ROOTS Replication: A Systematic Replication of a Tier 2 Kindergarten Mathematics Intervention
Institute of Education Sciences (IES): National Center for Education Research, Research Grants Focused on Systematic Replication in Special Education,U.S. Department of Education, CFDA No. 84.305R, R324R200005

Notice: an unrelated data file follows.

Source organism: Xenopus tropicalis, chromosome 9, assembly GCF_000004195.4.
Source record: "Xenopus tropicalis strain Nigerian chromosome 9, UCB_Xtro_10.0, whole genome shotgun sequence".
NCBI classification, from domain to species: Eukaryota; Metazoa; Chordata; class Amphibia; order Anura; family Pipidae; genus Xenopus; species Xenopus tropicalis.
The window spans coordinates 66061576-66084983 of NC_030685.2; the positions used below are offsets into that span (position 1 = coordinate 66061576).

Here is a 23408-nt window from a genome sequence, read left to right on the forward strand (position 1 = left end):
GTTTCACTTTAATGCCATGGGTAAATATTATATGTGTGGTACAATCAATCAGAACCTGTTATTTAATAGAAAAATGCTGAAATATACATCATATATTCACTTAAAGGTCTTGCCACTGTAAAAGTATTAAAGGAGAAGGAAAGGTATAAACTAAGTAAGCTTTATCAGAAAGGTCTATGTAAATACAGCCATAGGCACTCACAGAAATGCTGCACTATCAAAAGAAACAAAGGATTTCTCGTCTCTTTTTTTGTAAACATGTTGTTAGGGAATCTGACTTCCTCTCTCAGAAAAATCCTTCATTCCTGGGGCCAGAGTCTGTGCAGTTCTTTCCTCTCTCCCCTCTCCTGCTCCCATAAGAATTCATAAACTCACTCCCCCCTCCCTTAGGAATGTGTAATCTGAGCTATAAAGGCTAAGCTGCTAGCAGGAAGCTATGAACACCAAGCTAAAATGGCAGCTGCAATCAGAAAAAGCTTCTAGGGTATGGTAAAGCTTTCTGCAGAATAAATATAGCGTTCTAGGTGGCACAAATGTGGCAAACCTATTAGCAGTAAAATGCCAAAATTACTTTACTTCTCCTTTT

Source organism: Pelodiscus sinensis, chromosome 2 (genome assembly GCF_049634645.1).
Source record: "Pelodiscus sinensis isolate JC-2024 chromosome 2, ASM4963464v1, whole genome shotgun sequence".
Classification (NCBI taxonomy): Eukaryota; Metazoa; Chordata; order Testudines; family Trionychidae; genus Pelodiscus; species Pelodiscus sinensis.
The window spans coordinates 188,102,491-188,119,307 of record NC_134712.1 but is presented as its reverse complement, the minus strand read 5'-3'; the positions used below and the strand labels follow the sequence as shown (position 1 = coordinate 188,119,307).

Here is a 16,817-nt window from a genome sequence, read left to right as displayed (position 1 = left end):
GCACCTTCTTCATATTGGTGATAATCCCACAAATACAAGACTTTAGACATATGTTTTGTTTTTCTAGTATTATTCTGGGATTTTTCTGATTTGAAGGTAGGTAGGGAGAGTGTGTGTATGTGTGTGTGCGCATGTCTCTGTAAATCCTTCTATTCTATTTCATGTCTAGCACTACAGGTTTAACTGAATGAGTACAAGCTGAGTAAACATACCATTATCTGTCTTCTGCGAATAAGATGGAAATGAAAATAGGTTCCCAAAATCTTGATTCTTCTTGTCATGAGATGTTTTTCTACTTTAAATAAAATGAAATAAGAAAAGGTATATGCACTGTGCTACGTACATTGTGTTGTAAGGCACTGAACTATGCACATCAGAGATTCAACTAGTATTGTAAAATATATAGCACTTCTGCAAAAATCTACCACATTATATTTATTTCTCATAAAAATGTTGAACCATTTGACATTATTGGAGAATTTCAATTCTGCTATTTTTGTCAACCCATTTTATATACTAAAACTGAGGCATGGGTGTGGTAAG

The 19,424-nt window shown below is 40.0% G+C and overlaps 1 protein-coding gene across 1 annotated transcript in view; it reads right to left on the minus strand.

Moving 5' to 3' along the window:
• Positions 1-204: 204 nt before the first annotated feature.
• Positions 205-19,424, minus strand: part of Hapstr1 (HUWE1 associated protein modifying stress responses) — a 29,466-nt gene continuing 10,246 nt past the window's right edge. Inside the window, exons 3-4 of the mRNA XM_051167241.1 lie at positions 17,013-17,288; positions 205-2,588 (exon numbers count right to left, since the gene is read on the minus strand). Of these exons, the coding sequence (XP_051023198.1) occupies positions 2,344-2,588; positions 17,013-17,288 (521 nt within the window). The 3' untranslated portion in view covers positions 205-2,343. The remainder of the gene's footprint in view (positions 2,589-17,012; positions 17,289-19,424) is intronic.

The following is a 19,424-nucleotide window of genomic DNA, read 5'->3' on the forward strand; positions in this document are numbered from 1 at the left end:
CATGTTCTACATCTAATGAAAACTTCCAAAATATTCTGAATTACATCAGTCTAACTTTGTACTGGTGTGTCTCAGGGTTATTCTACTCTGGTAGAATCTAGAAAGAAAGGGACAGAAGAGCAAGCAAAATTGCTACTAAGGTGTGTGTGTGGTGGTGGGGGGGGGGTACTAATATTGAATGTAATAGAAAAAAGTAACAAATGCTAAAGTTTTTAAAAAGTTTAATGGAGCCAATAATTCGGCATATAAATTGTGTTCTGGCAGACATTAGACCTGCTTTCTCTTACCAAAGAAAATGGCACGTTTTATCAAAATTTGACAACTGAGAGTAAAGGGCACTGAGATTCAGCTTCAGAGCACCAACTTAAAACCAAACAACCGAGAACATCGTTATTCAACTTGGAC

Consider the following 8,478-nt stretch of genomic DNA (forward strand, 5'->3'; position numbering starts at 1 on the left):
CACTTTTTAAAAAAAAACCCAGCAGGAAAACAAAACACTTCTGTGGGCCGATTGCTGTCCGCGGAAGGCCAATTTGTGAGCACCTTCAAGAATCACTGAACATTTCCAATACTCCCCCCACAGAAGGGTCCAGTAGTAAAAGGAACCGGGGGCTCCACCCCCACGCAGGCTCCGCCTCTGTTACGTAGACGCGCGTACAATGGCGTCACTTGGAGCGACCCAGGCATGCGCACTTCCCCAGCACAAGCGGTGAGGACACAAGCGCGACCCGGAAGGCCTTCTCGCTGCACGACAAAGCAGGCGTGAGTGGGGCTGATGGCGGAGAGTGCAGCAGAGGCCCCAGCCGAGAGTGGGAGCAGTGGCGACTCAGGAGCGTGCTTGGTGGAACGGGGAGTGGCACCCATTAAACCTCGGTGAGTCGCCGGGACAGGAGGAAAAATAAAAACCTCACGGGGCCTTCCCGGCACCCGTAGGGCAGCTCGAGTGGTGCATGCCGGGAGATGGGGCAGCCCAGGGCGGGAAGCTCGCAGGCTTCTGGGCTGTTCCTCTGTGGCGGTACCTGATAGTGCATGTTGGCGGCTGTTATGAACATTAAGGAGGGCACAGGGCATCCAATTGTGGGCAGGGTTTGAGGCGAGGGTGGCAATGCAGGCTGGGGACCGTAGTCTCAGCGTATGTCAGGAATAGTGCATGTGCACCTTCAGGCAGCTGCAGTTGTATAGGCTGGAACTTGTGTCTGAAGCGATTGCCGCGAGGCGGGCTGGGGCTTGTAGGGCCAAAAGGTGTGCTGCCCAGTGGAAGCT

The purpose of this NCSER Systematic Replication in Special Education research project is to conduct an efficacy replication of ROOTS, a 50-lesson (Tier 2) kindergarten mathematics intervention in which key variables related to intervention delivery will be systematically varied across different school types (i.e., urban and rural) and student populations than our original ROOTS efficacy trial (Clarke et al., 2012). Evidence has shown ROOTS to be effective for increasing the mathematics achievement of kindergarten students at risk for mathematics difficulties (e.g. Clarke et al., 2016; Clarke et al., 2017). In this project, we propose measuring the impact of ROOTS in a randomized controlled trial (RCT). The treated sample will be students identified as at risk for mathematics learning disabilities (MLD). We will block on classroom and randomly assign students in each classroom to one of two treatment conditions (both using ROOTS) or a control condition. Three research questions will be examined. The first research question will focus on the immediate and long-term impact of ROOTS on student mathematics outcomes. The second research question will examine the impact of intervention onset on student mathematics achievement. A third set of research questions will be examined related to implementation of ROOTS. Research will occur in sites intentionally selected to examine whether ROOTS is efficacious across a range of settings, including in schools located in rural areas (USDE, 2018), and with different student populations. The research proposed as part of this grant will provide specific insight into for whom and under what conditions ROOTS works (B. Miller et al., 2014) and information related to variables associated with sustained implementation and scalability of the intervention (Onken et al., 2014).